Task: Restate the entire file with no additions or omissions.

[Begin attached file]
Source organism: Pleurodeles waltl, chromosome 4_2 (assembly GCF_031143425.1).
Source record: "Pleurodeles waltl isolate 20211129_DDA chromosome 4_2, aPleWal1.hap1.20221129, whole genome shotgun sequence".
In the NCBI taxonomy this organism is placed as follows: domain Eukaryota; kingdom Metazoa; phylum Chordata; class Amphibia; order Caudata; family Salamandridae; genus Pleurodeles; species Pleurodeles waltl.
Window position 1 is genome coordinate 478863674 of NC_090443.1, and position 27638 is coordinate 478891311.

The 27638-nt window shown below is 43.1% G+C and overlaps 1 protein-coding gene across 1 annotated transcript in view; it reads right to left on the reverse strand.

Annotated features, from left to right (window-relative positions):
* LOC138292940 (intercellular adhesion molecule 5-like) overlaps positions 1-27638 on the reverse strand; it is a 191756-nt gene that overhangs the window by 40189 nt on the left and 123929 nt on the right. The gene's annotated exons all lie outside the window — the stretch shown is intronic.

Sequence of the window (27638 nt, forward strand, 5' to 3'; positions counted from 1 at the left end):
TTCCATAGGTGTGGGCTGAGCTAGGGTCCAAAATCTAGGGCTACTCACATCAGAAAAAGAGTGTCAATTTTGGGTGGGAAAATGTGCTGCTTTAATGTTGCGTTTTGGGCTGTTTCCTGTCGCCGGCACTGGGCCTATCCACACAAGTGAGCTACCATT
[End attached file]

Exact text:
Source organism: Pleurodeles waltl, chromosome 4_2 (assembly GCF_031143425.1).
Source record: "Pleurodeles waltl isolate 20211129_DDA chromosome 4_2, aPleWal1.hap1.20221129, whole genome shotgun sequence".
In the NCBI taxonomy this organism is placed as follows: domain Eukaryota; kingdom Metazoa; phylum Chordata; class Amphibia; order Caudata; family Salamandridae; genus Pleurodeles; species Pleurodeles waltl.
Window position 1 is genome coordinate 478863674 of NC_090443.1, and position 27638 is coordinate 478891311.

The 27638-nt window shown below is 43.1% G+C and overlaps 1 protein-coding gene across 1 annotated transcript in view; it reads right to left on the reverse strand.

Annotated features, from left to right (window-relative positions):
* LOC138292940 (intercellular adhesion molecule 5-like) overlaps positions 1-27638 on the reverse strand; it is a 191756-nt gene that overhangs the window by 40189 nt on the left and 123929 nt on the right. The gene's annotated exons all lie outside the window — the stretch shown is intronic.

Sequence of the window (27638 nt, forward strand, 5' to 3'; positions counted from 1 at the left end):
TTCCATAGGTGTGGGCTGAGCTAGGGTCCAAAATCTAGGGCTACTCACATCAGAAAAAGAGTGTCAATTTTGGGTGGGAAAATGTGCTGCTTTAATGTTGCGTTTTGGGCTGTTTCCTGTCGCCGGCACTGGGCCTATCCACACAAGTGAGCTACCATT